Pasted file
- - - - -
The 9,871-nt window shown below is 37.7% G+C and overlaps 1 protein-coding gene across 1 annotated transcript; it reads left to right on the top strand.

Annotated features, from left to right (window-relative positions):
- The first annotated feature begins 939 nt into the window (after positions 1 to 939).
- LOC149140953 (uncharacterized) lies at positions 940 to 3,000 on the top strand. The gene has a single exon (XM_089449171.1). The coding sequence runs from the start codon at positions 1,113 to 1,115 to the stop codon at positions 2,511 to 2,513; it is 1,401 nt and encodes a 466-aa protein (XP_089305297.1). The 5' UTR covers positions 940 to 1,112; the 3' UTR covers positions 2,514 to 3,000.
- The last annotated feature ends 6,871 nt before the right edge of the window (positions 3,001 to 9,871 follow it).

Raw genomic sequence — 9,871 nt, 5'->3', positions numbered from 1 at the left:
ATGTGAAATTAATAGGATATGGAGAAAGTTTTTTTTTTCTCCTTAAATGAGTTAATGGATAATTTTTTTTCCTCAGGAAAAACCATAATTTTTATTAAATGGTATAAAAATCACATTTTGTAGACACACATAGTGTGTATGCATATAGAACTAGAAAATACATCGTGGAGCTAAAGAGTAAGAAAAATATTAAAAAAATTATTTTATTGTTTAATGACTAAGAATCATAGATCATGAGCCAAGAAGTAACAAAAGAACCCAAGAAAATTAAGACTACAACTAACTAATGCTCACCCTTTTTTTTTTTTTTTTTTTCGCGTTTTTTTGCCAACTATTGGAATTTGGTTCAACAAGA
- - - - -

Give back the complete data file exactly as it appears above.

The 9,871-nt window shown below is 37.7% G+C and overlaps 1 protein-coding gene across 1 annotated transcript; it reads left to right on the top strand.

Annotated features, from left to right (window-relative positions):
- The first annotated feature begins 939 nt into the window (after positions 1 to 939).
- LOC149140953 (uncharacterized) lies at positions 940 to 3,000 on the top strand. The gene has a single exon (XM_089449171.1). The coding sequence runs from the start codon at positions 1,113 to 1,115 to the stop codon at positions 2,511 to 2,513; it is 1,401 nt and encodes a 466-aa protein (XP_089305297.1). The 5' UTR covers positions 940 to 1,112; the 3' UTR covers positions 2,514 to 3,000.
- The last annotated feature ends 6,871 nt before the right edge of the window (positions 3,001 to 9,871 follow it).

Raw genomic sequence — 9,871 nt, 5'->3', positions numbered from 1 at the left:
ATGTGAAATTAATAGGATATGGAGAAAGTTTTTTTTTTCTCCTTAAATGAGTTAATGGATAATTTTTTTTCCTCAGGAAAAACCATAATTTTTATTAAATGGTATAAAAATCACATTTTGTAGACACACATAGTGTGTATGCATATAGAACTAGAAAATACATCGTGGAGCTAAAGAGTAAGAAAAATATTAAAAAAATTATTTTATTGTTTAATGACTAAGAATCATAGATCATGAGCCAAGAAGTAACAAAAGAACCCAAGAAAATTAAGACTACAACTAACTAATGCTCACCCTTTTTTTTTTTTTTTTTTTCGCGTTTTTTTGCCAACTATTGGAATTTGGTTCAACAAGA